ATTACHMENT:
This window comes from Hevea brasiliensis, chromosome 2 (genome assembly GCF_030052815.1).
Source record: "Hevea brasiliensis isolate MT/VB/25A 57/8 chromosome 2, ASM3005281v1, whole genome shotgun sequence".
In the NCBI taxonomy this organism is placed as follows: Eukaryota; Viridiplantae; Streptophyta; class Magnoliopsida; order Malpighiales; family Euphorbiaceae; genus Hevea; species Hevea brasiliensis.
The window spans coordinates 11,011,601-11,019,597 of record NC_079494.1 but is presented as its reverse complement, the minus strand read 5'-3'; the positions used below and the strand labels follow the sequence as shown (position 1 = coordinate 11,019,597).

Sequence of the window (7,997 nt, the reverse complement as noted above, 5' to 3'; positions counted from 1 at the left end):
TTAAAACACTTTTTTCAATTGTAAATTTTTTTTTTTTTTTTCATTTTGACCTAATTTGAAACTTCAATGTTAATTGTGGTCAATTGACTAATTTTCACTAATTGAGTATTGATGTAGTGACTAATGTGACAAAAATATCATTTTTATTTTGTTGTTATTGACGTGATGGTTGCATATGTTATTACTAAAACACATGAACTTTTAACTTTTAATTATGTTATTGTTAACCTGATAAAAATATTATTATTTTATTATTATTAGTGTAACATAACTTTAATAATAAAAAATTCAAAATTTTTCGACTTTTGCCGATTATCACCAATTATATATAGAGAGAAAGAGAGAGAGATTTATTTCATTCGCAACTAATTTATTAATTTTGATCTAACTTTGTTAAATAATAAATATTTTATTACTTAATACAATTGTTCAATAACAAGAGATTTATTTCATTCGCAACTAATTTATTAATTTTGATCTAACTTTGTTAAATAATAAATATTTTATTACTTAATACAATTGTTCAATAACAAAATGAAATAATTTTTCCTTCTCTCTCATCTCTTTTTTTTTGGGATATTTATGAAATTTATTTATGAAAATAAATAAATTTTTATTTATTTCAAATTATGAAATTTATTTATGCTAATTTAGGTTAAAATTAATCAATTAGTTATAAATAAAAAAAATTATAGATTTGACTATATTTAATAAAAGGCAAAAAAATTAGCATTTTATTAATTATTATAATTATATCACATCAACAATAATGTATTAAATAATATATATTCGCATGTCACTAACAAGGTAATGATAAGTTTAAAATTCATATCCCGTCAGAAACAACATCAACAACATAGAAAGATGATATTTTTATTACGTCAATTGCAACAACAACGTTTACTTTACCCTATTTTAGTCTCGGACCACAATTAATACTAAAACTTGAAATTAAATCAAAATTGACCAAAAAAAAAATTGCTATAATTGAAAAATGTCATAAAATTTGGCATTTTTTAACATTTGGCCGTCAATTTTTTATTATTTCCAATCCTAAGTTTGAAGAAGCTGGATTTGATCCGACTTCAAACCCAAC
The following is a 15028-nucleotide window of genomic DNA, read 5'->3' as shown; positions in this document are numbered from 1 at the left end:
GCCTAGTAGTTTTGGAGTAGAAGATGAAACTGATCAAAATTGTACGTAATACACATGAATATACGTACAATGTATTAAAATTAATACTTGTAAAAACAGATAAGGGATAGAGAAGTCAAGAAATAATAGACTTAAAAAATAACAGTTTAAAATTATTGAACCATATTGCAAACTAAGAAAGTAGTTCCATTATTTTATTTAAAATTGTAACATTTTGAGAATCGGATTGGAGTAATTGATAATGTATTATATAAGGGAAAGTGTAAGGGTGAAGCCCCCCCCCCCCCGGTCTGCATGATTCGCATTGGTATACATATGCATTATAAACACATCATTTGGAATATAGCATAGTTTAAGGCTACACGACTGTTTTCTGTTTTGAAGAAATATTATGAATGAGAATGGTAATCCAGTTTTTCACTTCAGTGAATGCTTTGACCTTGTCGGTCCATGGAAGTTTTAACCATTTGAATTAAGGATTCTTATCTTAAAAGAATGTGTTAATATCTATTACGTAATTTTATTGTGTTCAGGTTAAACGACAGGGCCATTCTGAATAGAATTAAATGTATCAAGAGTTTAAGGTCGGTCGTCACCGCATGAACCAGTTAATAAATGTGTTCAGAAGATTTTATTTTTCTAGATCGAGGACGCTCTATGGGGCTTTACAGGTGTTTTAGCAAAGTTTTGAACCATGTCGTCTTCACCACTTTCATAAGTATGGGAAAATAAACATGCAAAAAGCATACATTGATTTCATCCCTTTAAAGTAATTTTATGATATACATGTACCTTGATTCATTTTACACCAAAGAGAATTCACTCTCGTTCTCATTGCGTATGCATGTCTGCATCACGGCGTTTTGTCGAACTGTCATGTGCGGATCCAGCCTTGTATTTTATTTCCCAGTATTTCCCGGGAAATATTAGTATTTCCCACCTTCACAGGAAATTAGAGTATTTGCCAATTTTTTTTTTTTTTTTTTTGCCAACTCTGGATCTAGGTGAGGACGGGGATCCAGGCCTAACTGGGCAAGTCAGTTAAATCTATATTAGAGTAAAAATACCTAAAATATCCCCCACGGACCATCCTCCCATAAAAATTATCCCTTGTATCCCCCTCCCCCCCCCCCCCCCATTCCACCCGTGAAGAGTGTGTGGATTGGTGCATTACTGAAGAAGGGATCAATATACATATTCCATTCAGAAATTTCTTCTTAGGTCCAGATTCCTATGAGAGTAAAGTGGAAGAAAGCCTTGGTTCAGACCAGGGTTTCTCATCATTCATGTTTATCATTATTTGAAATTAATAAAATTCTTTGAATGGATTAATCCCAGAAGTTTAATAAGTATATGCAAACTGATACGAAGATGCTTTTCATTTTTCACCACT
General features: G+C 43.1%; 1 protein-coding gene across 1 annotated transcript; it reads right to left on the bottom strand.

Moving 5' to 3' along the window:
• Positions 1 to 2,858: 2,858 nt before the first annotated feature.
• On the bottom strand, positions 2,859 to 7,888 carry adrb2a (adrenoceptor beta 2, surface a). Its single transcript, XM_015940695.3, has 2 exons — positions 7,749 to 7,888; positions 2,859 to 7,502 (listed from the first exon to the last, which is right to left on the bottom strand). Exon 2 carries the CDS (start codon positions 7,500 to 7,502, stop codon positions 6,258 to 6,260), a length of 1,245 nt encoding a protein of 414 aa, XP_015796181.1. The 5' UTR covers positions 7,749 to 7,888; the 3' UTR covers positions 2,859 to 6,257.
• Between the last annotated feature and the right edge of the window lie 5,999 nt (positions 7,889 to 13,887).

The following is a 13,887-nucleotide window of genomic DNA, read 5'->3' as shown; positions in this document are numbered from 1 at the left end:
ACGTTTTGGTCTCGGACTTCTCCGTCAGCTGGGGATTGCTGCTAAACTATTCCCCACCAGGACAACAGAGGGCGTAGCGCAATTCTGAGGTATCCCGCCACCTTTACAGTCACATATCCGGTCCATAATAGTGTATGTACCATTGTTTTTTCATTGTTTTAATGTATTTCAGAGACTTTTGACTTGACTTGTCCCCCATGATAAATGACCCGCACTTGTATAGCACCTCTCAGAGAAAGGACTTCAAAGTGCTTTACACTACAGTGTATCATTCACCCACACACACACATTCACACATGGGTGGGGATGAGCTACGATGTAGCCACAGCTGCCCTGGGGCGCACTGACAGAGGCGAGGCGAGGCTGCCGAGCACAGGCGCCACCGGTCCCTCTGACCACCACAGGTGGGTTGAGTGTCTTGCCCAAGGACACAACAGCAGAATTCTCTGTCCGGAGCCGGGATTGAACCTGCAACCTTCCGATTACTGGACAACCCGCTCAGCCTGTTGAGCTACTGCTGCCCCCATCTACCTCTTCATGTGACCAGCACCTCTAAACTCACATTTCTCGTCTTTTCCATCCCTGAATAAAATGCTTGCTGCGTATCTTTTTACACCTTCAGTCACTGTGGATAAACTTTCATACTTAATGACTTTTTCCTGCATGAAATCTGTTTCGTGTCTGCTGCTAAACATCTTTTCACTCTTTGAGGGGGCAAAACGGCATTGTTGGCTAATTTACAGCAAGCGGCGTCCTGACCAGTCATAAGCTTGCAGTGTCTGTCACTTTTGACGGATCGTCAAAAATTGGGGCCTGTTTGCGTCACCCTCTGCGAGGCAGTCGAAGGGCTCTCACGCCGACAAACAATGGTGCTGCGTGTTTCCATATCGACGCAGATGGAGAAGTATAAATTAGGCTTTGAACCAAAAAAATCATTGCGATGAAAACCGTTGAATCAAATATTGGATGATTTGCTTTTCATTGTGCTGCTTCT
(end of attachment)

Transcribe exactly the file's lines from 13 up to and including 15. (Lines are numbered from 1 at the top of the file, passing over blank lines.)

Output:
• Between the last annotated feature and the right edge of the window lie 5,999 nt (positions 7,889 to 13,887).

The following is a 13,887-nucleotide window of genomic DNA, read 5'->3' as shown; positions in this document are numbered from 1 at the left end:
ACGTTTTGGTCTCGGACTTCTCCGTCAGCTGGGGATTGCTGCTAAACTATTCCCCACCAGGACAACAGAGGGCGTAGCGCAATTCTGAGGTATCCCGCCACCTTTACAGTCACATATCCGGTCCATAATAGTGTATGTACCATTGTTTTTTCATTGTTTTAATGTATTTCAGAGACTTTTGACTTGACTTGTCCCCCATGATAAATGACCCGCACTTGTATAGCACCTCTCAGAGAAAGGACTTCAAAGTGCTTTACACTACAGTGTATCATTCACCCACACACACACATTCACACATGGGTGGGGATGAGCTACGATGTAGCCACAGCTGCCCTGGGGCGCACTGACAGAGGCGAGGCGAGGCTGCCGAGCACAGGCGCCACCGGTCCCTCTGACCACCACAGGTGGGTTGAGTGTCTTGCCCAAGGACACAACAGCAGAATTCTCTGTCCGGAGCCGGGATTGAACCTGCAACCTTCCGATTACTGGACAACCCGCTCAGCCTGTTGAGCTACTGCTGCCCCCATCTACCTCTTCATGTGACCAGCACCTCTAAACTCACATTTCTCGTCTTTTCCATCCCTGAATAAAATGCTTGCTGCGTATCTTTTTACACCTTCAGTCACTGTGGATAAACTTTCATACTTAATGACTTTTTCCTGCATGAAATCTGTTTCGTGTCTGCTGCTAAACATCTTTTCACTCTTTGAGGGGGCAAAACGGCATTGTTGGCTAATTTACAGCAAGCGGCGTCCTGACCAGTCATAAGCTTGCAGTGTCTGTCACTTTTGACGGATCGTCAAAAATTGGGGCCTGTTTGCGTCACCCTCTGCGAGGCAGTCGAAGGGCTCTCACGCCGACAAACAATGGTGCTGCGTGTTTCCATATCGACGCAGATGGAGAAGTATAAATTAGGCTTTGAACCAAAAAAATCATTGCGATGAAAACCGTTGAATCAAATATTGGATGATTTGCTTTTCATTGTGCTGCTTCT